Seminars in the next week

Jan 18 (Tue)

13:00 Philip Pearce: * Biological pattern formation in spatio-temporally fluctuating environments *

Jan 19 (Wed)

16:00 Paul Heslop: * Superblocks and applications in quantum gravity *

I will summarise work done obtaining certain superblocks in various supersymmetric theories - in particular focussing on further explorations of new relations with the mathematical literature on symmetric polynomials and CMS systems. Then (if time) focussing on N=4 SYM I will outline some applications of their use in bootstrapping quantum gravity on AdS space via AdS/CFT.

Jan 20 (Thu)

13:00 Jesús Núñez-Zimbrón: * Harmonic functions on spaces with Ricci curvature bounded below *

The so-called spaces with the Riemannian curvature-dimension conditions (RCD spaces) are metric measure spaces which are not necessarily smooth but admit a notion of “Ricci curvature bounded below and dimension bounded above”. These spaces arise naturally as Gromov-Hausdorff limits of Riemannian manifolds with these conditions and, in contrast to manifolds, RCD spaces typically have topological or metric singularities. Nevertheless a considerable amount of Riemannian geometry can be recovered for these spaces. In this talk I will present recent work joint with Guido De Philippis, in which we show that the gradients of harmonic functions vanish at certain singular points of the space. I will mention two applications of this result which are new on smooth manifolds: there does not exist an a priori estimate on the modulus of continuity of the gradient of harmonic functions depending only on lower bounds of the sectional curvature and there is no a priori Calderón-Zygmund inequality for the Laplacian with bounds depending only on the sectional curvature.

14:00 Alessandro Torrielli: * Integrable scattering of massless particles and the AdS/CFT correspondence *

After a brief introduction to some of the impact which integrable methods and the Bethe ansatz have had on the study of the AdS/CFT correspondence in string theory, we will focus on the axiomatic approach to S-matrix theory in 1+1 dimensions. We will highlight the issues that arise when the particles are massless, and how this is in fact connected to Zamolodchikov's way of describing two-dimensional conformal field theories by means of integrability techniques. We will then mention how the axiomatic approach extends to form-factors, which are the gate to access the n-point functions of the theory. If time permits, we will briefly depict how this finds a contemporary application in the area of the AdS_3/CFT_2 correspondence.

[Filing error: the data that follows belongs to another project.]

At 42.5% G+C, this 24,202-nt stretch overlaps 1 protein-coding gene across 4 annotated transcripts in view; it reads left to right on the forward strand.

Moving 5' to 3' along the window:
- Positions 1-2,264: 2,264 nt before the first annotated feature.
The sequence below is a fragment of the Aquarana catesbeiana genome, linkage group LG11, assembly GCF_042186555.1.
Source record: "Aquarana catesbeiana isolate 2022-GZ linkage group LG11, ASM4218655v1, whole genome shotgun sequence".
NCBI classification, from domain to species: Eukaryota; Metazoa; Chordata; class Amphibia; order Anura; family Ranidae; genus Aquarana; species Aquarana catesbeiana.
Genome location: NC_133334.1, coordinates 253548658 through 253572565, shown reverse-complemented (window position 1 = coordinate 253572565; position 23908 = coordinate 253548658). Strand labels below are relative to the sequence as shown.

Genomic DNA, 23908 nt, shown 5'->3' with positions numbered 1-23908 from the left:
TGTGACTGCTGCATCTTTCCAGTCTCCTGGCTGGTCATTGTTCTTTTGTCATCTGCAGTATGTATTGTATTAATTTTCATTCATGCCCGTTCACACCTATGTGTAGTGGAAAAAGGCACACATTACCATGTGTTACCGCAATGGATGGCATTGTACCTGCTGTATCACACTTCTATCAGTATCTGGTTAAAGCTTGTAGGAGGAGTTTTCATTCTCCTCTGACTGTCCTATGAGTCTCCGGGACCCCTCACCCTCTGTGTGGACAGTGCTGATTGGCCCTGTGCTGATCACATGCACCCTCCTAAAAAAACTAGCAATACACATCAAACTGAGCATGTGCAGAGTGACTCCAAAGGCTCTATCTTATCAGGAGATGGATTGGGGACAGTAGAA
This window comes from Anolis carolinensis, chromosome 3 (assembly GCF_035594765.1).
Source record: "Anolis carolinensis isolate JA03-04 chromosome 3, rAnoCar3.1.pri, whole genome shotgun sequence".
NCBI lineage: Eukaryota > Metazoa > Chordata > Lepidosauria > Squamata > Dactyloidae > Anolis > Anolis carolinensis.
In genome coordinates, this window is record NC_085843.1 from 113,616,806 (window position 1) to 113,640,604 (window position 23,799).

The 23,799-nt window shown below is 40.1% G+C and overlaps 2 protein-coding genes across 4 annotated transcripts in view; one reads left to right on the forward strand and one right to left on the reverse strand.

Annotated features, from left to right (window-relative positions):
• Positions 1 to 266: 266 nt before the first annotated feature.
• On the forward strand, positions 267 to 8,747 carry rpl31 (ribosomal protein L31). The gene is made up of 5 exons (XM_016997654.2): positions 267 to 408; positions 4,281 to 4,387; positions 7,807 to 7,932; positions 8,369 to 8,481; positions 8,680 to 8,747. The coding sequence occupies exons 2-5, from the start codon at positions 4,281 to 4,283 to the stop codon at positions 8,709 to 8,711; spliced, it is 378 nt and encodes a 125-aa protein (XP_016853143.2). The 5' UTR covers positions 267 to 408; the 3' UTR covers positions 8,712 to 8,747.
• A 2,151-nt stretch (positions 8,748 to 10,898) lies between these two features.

**Venue:** (unless stated above) OC218

Jan 21 (Fri)

13:00 Luca Nenna : * Transport type metrics on the space of probability measures involving singular base measures *

In this talk we develop the theory of a metric, which we call the $\nu$-based Wasserstein metric and denote by $W_\nu$, on the set of probability measures $\mathcal P(X)$ on a domain $X \subseteq \mathbb{R}^m$. This metric is based on a slight refinement of the notion of generalized geodesics with respect to a base measure $\nu$ and is relevant in particular for the case when $\nu$ is singular with respect to $m$-dimensional Lebesgue measure; it is also closely related to the concept of linearized optimal transport. The $\nu$-based Wasserstein metric is defined in terms of an iterated variational problem involving optimal transport to $\nu$; we also characterize it in terms of integrations of classical Wasserstein distance between the conditional probabilities when measures are disintegrated with respect to optimal transport to $\nu$, and through limits of certain multi-marginal optimal transport problems. As we vary the base measure $\nu$, the $\nu$-based Wasserstein metric interpolates between the usual quadratic Wasserstein distance (obtained when $\nu$ is a Dirac mass) and a metric associated with the uniquely defined generalized geodesics obtained when $\nu$ is sufficiently regular (eg, absolutely continuous with respect to Lebesgue). When $\nu$ concentrates on a lower dimensional submanifold of $\mathbb{R}^m$, we prove that the variational problem in the definition of the $\nu$-based Wasserstein distance has a unique solution. We establish geodesic convexity of the usual class of functionals, and of the set of source measures $\mu$ such that optimal transport between $\mu$ and $\nu$ satisfies a strengthening of the generalized nestedness condition introduced in McCann&Pass 2020. If time permitted we also present an applications of the ideas introduced: we also use the multi-marginal formulation to characterize solutions to the multi-marginal problem by an ordinary differential equation, yielding a new numerical method for it.